Romanesco cauliflower – easy-peasy recipe

Miss Thrifty9 October 14, 2010

romanesco cauliflower This is a Romanesco cauliflower. I came across it in Booths (posh supermarket – northern version of Waitrose) the other day and it was on special. The last one of these I saw, in another supermarket, it was on special. Romanesco cauliflowers are rather striking, as vegetables go, but I guess that people don’t know what to do with them. It was only 69p, so I took the bait.

And doesn’t this Romanesco cauliflower look amazing? It’s like something out of Dr Seuss or sci-fi. Apparently it is also a geek’s dream:

The inflorescence (the bud) has an approximate self-similar character, with the branched meristems making a logarithmic spiral. The shape could be described as fractal; each bud is composed of a series of smaller buds, all arranged in yet another logarithmic spiral. This self-similar pattern continues at several smaller levels. (Wikipedia)

When I started looking for recipes, I found loads online. The one that kept jumping out was a traditional and super-easy Italian recipe. My version is below:

Easy Romanesco cauliflower recipe

1.  Wash and chop into florets, as you would with “regular” cauliflower or broccoli.

2. Preheat the oven to gas mark 5 / 190 degrees centigrade.

3.  Toss florets in a bowl with a splosh of olive oil (I used a couple of tablespoons), a couple of cloves of slice garlic, salt, pepper and a handful of grated Parmesan. If you don’t have Parmesan or Grana Padano, any strong hard cheese will do (mature cheddar, for example).

4. Spread onto an oven tray and roast for about 20-25 minutes. Serve piping hot.

Seriously, that’s all there is to it. Much easier than regular cauliflower cheese! It tastes surprisingly tender and delicious: the cheese gives it that little kick, and Romanesco has none of the bitterness or sourness that broccoli and cauliflower can sometimes have.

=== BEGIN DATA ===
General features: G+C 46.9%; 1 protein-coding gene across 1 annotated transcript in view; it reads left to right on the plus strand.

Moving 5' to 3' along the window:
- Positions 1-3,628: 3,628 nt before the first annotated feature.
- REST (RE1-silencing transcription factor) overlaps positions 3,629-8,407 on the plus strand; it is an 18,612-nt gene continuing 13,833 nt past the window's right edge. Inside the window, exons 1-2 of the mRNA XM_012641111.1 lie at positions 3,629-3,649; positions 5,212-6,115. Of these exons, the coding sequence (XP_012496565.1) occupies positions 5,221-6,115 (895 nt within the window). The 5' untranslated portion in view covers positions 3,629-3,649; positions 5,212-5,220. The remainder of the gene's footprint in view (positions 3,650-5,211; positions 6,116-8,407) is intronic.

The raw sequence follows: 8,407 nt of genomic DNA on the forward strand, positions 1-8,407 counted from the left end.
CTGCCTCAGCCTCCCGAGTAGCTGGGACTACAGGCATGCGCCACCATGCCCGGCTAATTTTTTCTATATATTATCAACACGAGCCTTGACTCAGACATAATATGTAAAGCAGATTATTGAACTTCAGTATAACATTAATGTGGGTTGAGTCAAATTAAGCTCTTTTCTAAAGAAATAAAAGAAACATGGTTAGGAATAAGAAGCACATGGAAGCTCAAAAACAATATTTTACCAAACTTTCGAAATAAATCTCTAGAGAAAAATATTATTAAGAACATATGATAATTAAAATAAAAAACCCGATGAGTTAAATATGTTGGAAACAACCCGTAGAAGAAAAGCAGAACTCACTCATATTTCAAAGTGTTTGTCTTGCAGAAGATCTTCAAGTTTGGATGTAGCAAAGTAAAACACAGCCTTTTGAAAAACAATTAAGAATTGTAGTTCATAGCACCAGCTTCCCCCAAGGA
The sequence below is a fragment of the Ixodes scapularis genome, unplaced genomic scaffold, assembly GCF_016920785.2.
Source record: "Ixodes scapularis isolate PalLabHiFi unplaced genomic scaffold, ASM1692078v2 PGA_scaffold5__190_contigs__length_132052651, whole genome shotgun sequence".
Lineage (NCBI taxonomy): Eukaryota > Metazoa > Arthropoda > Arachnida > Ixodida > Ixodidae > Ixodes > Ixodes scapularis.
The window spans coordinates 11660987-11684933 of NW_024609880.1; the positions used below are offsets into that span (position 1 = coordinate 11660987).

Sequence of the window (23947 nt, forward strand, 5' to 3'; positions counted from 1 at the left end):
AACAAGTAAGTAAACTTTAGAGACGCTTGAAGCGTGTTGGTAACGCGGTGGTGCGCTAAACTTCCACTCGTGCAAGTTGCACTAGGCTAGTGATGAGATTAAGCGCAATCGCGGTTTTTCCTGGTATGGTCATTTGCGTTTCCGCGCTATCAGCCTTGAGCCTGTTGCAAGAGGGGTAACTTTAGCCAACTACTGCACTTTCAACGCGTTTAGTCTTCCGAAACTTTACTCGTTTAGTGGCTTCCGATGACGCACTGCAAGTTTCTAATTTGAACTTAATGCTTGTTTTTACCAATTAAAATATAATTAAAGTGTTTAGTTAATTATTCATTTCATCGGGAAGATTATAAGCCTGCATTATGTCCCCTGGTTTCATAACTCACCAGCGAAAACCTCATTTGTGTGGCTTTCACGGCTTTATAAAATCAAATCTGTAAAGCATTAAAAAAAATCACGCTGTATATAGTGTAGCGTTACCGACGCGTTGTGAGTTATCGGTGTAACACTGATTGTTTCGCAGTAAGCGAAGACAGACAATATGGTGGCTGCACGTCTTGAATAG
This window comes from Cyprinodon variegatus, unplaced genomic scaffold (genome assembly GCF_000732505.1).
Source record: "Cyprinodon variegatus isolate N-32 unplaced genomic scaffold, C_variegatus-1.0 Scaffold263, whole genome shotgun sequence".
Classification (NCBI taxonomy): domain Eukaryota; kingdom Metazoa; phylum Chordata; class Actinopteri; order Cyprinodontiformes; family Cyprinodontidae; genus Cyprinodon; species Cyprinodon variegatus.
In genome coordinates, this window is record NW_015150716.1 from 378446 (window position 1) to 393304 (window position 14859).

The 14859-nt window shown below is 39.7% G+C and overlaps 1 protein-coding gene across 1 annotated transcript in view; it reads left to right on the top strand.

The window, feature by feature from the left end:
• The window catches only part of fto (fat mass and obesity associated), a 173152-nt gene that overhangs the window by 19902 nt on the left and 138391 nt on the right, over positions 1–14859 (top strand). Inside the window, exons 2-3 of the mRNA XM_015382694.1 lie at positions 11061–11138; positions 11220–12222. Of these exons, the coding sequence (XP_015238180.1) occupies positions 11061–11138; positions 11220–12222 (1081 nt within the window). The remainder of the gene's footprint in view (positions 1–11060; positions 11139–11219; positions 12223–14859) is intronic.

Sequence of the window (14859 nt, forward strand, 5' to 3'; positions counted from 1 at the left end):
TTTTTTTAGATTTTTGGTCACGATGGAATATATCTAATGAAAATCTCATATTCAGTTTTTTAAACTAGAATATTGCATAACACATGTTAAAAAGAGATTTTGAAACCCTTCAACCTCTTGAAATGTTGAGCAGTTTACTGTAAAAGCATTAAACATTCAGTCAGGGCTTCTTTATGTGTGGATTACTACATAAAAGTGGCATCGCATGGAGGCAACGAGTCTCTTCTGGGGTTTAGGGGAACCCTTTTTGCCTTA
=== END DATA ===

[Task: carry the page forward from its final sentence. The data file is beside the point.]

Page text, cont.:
I served this as a side dish, with a salad and grilled sardines. I recommend that if you see a Romanesco cauliflower on special in your local shop or supermarket, don’t be shy! Give it a try.

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9 Responses to “Romanesco cauliflower – easy-peasy recipe

Johnny Debt says:

I am now feeling sorry for the Romanesco cauliflower as there are no comments.

I think the picture is a little off putting, but the recipe certainly does sound good!!!

October 19, 2010 at 3:37 pm

Traci says:

I think it looks like a fascinating vegetable, for sure!

November 15, 2010 at 5:14 am

Margaret says:

I bought a romanesco on our local market today(they’re so attractive); the stall holder didn’t know how to cook it, but said she intended to try. I decided to do the same, and said I would let her know how I got on.
Thanks for the recipe I shall certainly use it and pass it on to the market trader!

November 20, 2010 at 4:16 pm

Tim Haire says:

This is one of my favourite vegetables. Use it instead of brocali or cauliflower as a straight replacement. But as your recipe shows it can be so much more. I was drawn to it originally because I think it looks attractive, but then I am a mathematician and think all vegetables should look so fractal.

September 27, 2011 at 9:59 pm

Sepum Insania says:

For the full flavour, steam for about 15 mins. The flavour is slightly sweet but has a lovely creamy texture and looks great on the plate. Far more flavour than the ordinary couliflour and broccoli. As previous replies state, it can be used instead of cauliflower for cauliflower cheese, or in risotto and mixed veg dishes. Wonderful. Buy now before the masses catch on and the price sooms up.

December 23, 2011 at 5:43 pm

Killara says:

Wow…I will try the next Romaneso Cauliflower I see in the supermarket. Like you, I’ve avoided buying them, not knowing what to do with them. I have seen them in the most delightful flower arrangements, though.

OK. That sounds like an easy recipe and I’ll give it a go.

Thanks for sharing.

May 21, 2012 at 2:25 pm

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